The U.S. Department of Agriculture (USDA) caused a stir in the hemp industry when it announced a coronavirus relief program in late May that hemp producers were not automatically eligible for. The department instead established a comment docket for producers of ineligible commodities to argue their case for eligibility.
So far, more than 350 comments have been submitted to the USDA about ineligible commodities, including a 23-page document from the U.S. Hemp Roundtable that argues hemp products experienced a significant value decline since the beginning of 2020.
The Coronavirus Food Assistance Program was created to provide up to $16 billion in direct payments to farmers and ranchers impacted by the coronavirus. To be considered for the program, hemp producers must prove in their comments to the agency that “they’ve suffered a 5% or greater price decline between January and April 2020 and ... face additional marketing costs due to COVID-19,” according to the USDA’s website.
“That’s a tall order for a new industry,” U.S. Hemp Roundtable says on its website. “Hemp does not have widely published price data, such as those commodities whose prices are collected by USDA and commodities traded on the futures markets.”
The advocacy organization says it teamed up with Hemp Benchmarks and PanXchange, a price reporting agency and trading platform, respectively, to assess COVID-19’s impact on hemp pricing.
Together, they found prices declined anywhere from 19% to 46% from January to April, depending on the product.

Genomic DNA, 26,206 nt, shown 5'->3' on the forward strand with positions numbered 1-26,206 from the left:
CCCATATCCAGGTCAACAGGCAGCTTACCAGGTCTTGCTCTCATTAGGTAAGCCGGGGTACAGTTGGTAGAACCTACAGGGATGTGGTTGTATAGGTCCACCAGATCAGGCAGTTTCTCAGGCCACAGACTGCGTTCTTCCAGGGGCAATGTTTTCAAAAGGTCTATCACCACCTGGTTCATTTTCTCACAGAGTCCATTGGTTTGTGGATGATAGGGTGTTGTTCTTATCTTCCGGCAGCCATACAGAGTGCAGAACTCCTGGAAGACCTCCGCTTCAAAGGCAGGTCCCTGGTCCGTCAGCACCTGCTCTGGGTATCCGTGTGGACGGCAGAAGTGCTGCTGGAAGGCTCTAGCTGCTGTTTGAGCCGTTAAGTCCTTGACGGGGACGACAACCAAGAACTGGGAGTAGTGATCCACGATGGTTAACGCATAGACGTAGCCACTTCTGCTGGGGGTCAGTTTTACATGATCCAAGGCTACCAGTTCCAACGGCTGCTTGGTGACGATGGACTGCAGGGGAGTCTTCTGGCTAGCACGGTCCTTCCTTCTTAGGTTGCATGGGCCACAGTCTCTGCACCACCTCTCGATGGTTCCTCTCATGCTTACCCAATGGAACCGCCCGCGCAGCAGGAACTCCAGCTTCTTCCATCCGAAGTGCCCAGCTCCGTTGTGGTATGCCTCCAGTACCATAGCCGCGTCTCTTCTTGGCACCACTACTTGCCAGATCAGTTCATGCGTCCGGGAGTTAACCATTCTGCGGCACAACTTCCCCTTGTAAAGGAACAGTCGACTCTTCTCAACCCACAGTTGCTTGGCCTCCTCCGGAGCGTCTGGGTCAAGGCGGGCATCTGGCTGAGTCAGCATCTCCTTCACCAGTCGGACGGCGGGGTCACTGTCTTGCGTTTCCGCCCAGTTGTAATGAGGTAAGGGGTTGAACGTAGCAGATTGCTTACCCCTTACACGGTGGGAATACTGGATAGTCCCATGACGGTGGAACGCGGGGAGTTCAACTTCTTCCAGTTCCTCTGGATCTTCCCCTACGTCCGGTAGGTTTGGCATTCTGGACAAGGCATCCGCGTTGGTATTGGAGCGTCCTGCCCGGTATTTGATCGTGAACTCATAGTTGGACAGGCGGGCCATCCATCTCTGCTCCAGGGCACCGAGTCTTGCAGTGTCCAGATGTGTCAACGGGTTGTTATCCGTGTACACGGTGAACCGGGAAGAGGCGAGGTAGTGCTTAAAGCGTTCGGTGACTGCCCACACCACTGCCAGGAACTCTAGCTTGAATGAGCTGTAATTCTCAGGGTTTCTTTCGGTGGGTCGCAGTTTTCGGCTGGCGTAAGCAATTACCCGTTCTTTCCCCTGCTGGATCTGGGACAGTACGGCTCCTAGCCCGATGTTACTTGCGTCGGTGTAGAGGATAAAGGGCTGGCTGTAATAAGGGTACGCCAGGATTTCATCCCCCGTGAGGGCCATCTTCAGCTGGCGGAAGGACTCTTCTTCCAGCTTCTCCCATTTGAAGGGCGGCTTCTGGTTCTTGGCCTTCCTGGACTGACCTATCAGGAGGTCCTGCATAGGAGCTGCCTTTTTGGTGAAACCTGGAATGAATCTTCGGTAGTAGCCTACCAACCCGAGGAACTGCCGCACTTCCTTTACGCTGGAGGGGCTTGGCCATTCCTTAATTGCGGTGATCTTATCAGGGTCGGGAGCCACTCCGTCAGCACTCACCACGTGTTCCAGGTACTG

According to the U.S. Hemp Roundtable’s comments, from January to April 2020, Hemp Benchmarks found:
CBD biomass declined by 19%, from $1/percent CBD/pound to $0.81/percent CBD/pound.
CBD flower declined by 36%, from $225 per pound to $145 per pound.
Crude oil extracted from hemp flower declined by 46% from $668 per kilogram to $376 per kilogram.
Refined hemp oil extracted from flower declined by 31%, from $2,528 per kilogram to $1,744 per kilogram.
Cannabidiol (CBD) isolate declined by 37% from $1,624 per kilogram to $1,018 per kilogram.
Meanwhile, PanXchange shows prices for processed hemp flower fell between 21% and 32% in that same time period.
“Both firms have also identified deeply concerning trends in their data,” U.S. Hemp Roundtable says in its letter. “The Hemp Benchmarks data reveals that the ranges between low and high prices have shrunk, and with little fluctuation in prices, farmers are likely to earn something closer to the significantly lower assessed values for their hemp. PanXchange notes that many farmers were unable to sell biomass at harvest time last year, so they entered into tolling agreements to process their biomass.
“With the industry-standard contract structure requiring farmers to pay a processing fee that would be returned once the processors sold the refined product, many farmers are still awaiting payments for their 2019 crops.”
In addition to an intro letter, U.S. Hemp Roundtable’s comments consist of graphs and charts detailing hemp’s price decline.
The USDA is accepting comments on the rule until June 21.